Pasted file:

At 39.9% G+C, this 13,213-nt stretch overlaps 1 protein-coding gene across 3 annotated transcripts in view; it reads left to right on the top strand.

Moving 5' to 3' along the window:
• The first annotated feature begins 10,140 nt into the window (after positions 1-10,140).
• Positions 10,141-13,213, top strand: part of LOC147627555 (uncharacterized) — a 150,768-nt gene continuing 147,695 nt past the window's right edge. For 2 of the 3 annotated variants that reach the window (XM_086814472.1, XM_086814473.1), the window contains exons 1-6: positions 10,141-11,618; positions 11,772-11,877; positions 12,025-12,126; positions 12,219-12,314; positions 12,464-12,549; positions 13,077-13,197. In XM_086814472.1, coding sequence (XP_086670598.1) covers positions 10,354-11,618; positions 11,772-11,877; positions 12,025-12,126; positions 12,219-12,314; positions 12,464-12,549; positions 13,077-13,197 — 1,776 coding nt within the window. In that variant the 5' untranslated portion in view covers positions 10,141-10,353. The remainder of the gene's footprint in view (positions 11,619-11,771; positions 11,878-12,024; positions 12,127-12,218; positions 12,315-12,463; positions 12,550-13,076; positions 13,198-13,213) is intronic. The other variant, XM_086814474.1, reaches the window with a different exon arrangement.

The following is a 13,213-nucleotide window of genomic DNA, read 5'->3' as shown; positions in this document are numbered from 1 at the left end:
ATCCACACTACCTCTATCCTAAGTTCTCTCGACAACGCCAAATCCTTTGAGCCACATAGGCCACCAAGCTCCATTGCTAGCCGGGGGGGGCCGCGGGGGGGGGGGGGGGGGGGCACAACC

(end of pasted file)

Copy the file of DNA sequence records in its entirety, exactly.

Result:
At 39.9% G+C, this 13,213-nt stretch overlaps 1 protein-coding gene across 3 annotated transcripts in view; it reads left to right on the top strand.

Moving 5' to 3' along the window:
• The first annotated feature begins 10,140 nt into the window (after positions 1-10,140).
• Positions 10,141-13,213, top strand: part of LOC147627555 (uncharacterized) — a 150,768-nt gene continuing 147,695 nt past the window's right edge. For 2 of the 3 annotated variants that reach the window (XM_086814472.1, XM_086814473.1), the window contains exons 1-6: positions 10,141-11,618; positions 11,772-11,877; positions 12,025-12,126; positions 12,219-12,314; positions 12,464-12,549; positions 13,077-13,197. In XM_086814472.1, coding sequence (XP_086670598.1) covers positions 10,354-11,618; positions 11,772-11,877; positions 12,025-12,126; positions 12,219-12,314; positions 12,464-12,549; positions 13,077-13,197 — 1,776 coding nt within the window. In that variant the 5' untranslated portion in view covers positions 10,141-10,353. The remainder of the gene's footprint in view (positions 11,619-11,771; positions 11,878-12,024; positions 12,127-12,218; positions 12,315-12,463; positions 12,550-13,076; positions 13,198-13,213) is intronic. The other variant, XM_086814474.1, reaches the window with a different exon arrangement.

The following is a 13,213-nucleotide window of genomic DNA, read 5'->3' as shown; positions in this document are numbered from 1 at the left end:
ATCCACACTACCTCTATCCTAAGTTCTCTCGACAACGCCAAATCCTTTGAGCCACATAGGCCACCAAGCTCCATTGCTAGCCGGGGGGGGCCGCGGGGGGGGGGGGGGGGGGGCACAACC